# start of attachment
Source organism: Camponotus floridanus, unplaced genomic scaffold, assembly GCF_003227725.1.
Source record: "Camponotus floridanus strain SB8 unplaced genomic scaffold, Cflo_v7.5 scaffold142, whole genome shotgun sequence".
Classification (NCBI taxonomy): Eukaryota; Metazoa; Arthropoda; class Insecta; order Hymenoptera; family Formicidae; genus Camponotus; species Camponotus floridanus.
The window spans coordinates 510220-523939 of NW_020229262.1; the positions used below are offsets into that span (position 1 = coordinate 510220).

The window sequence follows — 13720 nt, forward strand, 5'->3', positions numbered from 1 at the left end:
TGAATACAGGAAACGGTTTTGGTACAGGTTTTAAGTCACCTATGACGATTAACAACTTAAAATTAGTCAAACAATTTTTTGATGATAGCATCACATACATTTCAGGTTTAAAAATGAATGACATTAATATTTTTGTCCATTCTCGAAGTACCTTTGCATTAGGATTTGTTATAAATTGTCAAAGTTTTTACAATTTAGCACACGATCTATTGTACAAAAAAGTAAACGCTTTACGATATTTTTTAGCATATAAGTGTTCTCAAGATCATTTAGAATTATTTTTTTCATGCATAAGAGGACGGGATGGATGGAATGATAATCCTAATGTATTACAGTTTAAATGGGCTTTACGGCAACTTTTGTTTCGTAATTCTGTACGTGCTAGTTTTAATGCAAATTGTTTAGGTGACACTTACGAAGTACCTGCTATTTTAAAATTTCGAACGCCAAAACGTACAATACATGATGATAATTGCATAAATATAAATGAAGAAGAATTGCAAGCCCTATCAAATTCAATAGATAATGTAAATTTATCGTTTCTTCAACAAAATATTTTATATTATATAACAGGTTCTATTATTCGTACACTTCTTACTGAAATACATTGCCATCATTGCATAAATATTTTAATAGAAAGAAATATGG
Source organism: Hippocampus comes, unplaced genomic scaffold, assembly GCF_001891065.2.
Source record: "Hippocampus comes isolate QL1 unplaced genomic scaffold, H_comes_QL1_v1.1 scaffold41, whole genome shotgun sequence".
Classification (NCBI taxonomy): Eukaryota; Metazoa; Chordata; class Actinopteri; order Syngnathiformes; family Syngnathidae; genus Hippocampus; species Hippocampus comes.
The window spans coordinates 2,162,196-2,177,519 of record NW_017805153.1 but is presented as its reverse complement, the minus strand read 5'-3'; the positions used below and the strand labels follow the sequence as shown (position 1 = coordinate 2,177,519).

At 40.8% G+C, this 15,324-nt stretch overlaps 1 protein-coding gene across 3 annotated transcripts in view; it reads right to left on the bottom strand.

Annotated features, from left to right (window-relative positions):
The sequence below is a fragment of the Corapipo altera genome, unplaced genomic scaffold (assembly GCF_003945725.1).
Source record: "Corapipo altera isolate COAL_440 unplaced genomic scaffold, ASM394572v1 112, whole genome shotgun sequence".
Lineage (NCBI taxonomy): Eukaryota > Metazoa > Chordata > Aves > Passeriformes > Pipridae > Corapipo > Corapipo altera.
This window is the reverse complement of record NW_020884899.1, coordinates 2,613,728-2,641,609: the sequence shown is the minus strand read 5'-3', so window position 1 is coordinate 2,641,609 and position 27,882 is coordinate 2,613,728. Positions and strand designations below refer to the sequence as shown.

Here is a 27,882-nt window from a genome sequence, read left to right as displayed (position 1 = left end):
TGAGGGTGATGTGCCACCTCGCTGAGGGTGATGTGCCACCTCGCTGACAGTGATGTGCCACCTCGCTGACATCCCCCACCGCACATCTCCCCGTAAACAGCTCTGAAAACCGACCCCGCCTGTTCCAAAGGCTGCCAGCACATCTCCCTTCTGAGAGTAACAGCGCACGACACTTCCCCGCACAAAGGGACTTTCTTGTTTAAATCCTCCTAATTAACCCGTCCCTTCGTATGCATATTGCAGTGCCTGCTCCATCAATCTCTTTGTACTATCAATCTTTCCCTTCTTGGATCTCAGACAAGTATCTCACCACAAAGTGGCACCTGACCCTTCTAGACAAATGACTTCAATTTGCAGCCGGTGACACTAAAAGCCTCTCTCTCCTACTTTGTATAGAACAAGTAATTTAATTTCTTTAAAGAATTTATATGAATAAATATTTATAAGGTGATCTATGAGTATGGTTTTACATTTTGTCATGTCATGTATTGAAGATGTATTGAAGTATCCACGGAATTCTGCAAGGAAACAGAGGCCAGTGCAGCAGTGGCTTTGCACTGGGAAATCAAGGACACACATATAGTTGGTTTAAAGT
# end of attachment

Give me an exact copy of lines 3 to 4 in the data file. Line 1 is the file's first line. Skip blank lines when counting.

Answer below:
Classification (NCBI taxonomy): Eukaryota; Metazoa; Arthropoda; class Insecta; order Hymenoptera; family Formicidae; genus Camponotus; species Camponotus floridanus.
The window spans coordinates 510220-523939 of NW_020229262.1; the positions used below are offsets into that span (position 1 = coordinate 510220).